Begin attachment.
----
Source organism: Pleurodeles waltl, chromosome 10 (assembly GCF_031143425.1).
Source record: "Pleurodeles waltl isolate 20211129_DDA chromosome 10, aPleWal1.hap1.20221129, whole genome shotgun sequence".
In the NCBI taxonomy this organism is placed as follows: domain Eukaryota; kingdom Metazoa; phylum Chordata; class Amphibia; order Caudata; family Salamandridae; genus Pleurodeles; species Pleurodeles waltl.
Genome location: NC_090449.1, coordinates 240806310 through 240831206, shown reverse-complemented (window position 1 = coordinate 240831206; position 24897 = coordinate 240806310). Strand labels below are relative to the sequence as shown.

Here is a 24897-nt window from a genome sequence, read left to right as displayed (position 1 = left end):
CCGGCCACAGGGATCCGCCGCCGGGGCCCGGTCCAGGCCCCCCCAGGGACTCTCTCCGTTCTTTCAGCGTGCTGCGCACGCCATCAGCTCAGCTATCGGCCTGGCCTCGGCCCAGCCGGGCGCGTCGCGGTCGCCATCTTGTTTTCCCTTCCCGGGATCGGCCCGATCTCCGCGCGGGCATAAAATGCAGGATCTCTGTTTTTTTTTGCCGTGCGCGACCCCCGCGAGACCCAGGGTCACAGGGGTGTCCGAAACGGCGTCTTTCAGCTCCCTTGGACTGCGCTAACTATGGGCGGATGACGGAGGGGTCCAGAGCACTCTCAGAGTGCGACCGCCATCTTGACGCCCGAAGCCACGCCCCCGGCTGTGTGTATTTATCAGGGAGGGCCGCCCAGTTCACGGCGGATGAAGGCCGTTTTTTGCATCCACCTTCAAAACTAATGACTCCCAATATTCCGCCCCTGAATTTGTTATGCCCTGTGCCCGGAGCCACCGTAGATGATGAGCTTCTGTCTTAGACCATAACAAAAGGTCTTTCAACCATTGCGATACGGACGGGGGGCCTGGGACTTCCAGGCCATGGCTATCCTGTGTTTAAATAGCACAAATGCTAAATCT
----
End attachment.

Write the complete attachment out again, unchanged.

Source organism: Pleurodeles waltl, chromosome 10 (assembly GCF_031143425.1).
Source record: "Pleurodeles waltl isolate 20211129_DDA chromosome 10, aPleWal1.hap1.20221129, whole genome shotgun sequence".
In the NCBI taxonomy this organism is placed as follows: domain Eukaryota; kingdom Metazoa; phylum Chordata; class Amphibia; order Caudata; family Salamandridae; genus Pleurodeles; species Pleurodeles waltl.
Genome location: NC_090449.1, coordinates 240806310 through 240831206, shown reverse-complemented (window position 1 = coordinate 240831206; position 24897 = coordinate 240806310). Strand labels below are relative to the sequence as shown.

Here is a 24897-nt window from a genome sequence, read left to right as displayed (position 1 = left end):
CCGGCCACAGGGATCCGCCGCCGGGGCCCGGTCCAGGCCCCCCCAGGGACTCTCTCCGTTCTTTCAGCGTGCTGCGCACGCCATCAGCTCAGCTATCGGCCTGGCCTCGGCCCAGCCGGGCGCGTCGCGGTCGCCATCTTGTTTTCCCTTCCCGGGATCGGCCCGATCTCCGCGCGGGCATAAAATGCAGGATCTCTGTTTTTTTTTGCCGTGCGCGACCCCCGCGAGACCCAGGGTCACAGGGGTGTCCGAAACGGCGTCTTTCAGCTCCCTTGGACTGCGCTAACTATGGGCGGATGACGGAGGGGTCCAGAGCACTCTCAGAGTGCGACCGCCATCTTGACGCCCGAAGCCACGCCCCCGGCTGTGTGTATTTATCAGGGAGGGCCGCCCAGTTCACGGCGGATGAAGGCCGTTTTTTGCATCCACCTTCAAAACTAATGACTCCCAATATTCCGCCCCTGAATTTGTTATGCCCTGTGCCCGGAGCCACCGTAGATGATGAGCTTCTGTCTTAGACCATAACAAAAGGTCTTTCAACCATTGCGATACGGACGGGGGGCCTGGGACTTCCAGGCCATGGCTATCCTGTGTTTAAATAGCACAAATGCTAAATCT